Once the SPAC is public, the sponsors can begin the hunt for a target company to acquire. There are no restrictions on the type of company a SPAC can acquire, though many will highlight a target industry before IPO. Typically, the sponsors have 2 years to find and announce an acquisition, or else the SPAC will dissolve and shareholders will get their money back. When the sponsors find a company, they then negotiate the terms of the acquisition with the target company, like purchase price or company valuation. Following a deal, the “de-SPAC” process begins.


After deciding on the terms of the acquisition, the sponsors must propose the acquisition target to shareholders. The initial shareholders have the opportunity to vote on the acquisition, which gives them some recourse if a sponsor chooses a company they do not like. Even if the acquisition is approved, shareholders can then redeem their shares for their money back.

Once the company is approved and all redemptions have been completed, the sponsor can move forward with acquiring the target company. However, the initial SPAC raise usually only covers about 25-35% of the purchase price. Here, the sponsors can ask existing institutional investors (like large funds or private equity firms) or new outside investors for additional money using a Private Investment in Public Equity (PIPE) transaction.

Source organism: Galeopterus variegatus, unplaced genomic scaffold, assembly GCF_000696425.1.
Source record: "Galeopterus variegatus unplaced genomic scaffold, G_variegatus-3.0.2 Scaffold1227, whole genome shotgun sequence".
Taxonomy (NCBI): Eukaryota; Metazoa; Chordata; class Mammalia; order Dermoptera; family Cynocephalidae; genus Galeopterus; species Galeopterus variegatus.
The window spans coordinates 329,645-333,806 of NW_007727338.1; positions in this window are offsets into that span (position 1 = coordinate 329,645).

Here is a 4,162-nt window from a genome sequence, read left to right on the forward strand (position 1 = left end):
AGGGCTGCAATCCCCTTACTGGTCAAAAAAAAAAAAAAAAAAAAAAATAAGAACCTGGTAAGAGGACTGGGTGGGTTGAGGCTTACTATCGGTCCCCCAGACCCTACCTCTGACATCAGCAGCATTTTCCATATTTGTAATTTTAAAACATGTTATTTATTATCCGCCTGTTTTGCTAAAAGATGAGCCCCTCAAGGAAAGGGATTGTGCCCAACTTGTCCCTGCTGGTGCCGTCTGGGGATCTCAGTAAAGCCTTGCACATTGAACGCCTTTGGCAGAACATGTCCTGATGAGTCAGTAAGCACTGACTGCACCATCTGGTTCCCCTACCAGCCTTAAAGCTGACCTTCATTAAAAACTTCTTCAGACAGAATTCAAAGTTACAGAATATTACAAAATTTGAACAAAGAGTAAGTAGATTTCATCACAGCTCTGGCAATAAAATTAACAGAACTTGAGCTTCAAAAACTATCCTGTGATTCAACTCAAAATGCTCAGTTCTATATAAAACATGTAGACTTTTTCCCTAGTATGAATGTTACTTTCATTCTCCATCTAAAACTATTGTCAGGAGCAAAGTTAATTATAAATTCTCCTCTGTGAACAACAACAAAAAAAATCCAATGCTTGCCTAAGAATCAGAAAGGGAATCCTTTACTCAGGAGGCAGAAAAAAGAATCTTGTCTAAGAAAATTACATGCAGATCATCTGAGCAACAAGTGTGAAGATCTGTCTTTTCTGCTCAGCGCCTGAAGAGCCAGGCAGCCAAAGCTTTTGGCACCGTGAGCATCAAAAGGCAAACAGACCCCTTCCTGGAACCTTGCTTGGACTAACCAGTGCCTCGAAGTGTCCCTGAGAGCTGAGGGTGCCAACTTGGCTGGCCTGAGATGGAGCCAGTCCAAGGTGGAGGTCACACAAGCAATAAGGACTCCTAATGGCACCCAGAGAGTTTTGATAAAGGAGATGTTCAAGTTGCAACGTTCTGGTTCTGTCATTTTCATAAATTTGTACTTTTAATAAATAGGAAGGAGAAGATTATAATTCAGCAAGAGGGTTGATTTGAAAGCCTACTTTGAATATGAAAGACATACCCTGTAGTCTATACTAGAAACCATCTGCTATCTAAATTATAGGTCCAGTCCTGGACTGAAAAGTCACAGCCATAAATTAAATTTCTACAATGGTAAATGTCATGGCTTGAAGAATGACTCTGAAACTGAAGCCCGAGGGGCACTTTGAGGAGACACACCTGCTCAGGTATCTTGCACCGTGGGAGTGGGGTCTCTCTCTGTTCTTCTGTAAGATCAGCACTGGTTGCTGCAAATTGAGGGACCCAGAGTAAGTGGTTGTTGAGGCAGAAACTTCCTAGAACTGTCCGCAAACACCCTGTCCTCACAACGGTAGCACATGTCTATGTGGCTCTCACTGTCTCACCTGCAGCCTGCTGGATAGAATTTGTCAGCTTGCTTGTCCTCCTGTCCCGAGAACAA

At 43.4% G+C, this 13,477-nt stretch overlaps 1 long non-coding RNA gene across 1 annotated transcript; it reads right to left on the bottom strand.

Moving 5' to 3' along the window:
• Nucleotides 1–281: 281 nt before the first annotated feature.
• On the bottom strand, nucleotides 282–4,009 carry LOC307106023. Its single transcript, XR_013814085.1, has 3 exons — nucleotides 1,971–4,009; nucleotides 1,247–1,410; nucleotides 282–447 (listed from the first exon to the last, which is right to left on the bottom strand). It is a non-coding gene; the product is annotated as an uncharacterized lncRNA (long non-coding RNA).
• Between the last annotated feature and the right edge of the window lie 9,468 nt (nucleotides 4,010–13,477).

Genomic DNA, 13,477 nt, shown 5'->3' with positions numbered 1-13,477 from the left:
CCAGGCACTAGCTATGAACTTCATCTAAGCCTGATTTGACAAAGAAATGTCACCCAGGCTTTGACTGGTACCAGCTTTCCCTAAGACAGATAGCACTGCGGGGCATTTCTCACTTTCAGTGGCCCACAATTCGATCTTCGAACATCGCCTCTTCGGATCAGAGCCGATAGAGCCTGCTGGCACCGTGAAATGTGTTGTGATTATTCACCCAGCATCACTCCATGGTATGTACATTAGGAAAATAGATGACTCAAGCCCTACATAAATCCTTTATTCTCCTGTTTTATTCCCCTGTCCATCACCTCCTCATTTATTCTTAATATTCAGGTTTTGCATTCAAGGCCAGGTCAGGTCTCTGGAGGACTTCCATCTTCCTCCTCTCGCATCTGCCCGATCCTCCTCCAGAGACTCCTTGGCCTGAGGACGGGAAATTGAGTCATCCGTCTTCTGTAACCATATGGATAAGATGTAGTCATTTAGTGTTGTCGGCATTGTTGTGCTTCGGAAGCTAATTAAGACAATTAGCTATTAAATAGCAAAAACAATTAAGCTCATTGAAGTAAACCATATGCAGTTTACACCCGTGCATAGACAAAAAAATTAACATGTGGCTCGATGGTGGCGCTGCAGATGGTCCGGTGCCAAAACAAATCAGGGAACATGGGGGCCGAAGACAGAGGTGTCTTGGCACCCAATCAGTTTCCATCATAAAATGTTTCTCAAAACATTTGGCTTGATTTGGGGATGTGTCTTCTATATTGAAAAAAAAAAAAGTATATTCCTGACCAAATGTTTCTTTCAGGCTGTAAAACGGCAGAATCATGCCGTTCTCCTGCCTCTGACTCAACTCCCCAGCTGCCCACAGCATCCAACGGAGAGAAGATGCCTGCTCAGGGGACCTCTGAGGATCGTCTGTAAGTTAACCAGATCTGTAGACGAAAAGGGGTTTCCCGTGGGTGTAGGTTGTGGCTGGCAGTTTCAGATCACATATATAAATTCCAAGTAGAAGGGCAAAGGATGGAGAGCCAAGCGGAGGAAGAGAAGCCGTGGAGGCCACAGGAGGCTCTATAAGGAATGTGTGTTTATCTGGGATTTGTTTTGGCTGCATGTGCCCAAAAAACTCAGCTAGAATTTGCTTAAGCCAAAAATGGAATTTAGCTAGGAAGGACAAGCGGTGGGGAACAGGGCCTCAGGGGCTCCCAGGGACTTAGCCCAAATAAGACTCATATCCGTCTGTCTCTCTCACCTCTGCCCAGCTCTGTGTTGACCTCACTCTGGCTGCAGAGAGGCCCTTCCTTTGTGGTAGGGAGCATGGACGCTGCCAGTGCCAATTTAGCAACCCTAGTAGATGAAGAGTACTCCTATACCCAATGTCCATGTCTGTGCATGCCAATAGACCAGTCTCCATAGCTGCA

Following the final capital raise, the SPAC can now take the target company public. Even though the SPAC is already public and has filed with and been approved by the SEC, the target company also needs to gain approval from regulators. In other words, the target company does not necessarily face fewer regulatory requirements when going public via a SPAC merger instead of a traditional IPO — it’s just a shorter timeline. Once approved, the ticker changes to reflect the name of the acquired company and it starts trading as a typical public company. For example, Social Capital’s IPOA SPAC acquired Virgin Galactic in 2019. On the day of the acquisition, the ticker IPOA stopped trading and was replaced with SPCE.

Why just now so popular?

There are a few reasons why SPACs have recently experienced a boom in popularity. For one, private companies have been staying private for longer. Many VC-backed companies have had ample access to capital, as large venture firms like SoftBank dole out $100M+ rounds to late-stage private companies, deferring the need to go public. Now, the Covid-19 pandemic has injected uncertainty into the market.

Private companies are reportedly less sure that they’ll be able to raise large rounds in the near future, but still need access to capital. Some are looking to public markets for liquidity. In fact, the general IPO market proceeds in the first 3 quarters of 2020 have already surpassed full-year totals for the past 5 years, even when excluding SPACs, according to the Financial Times.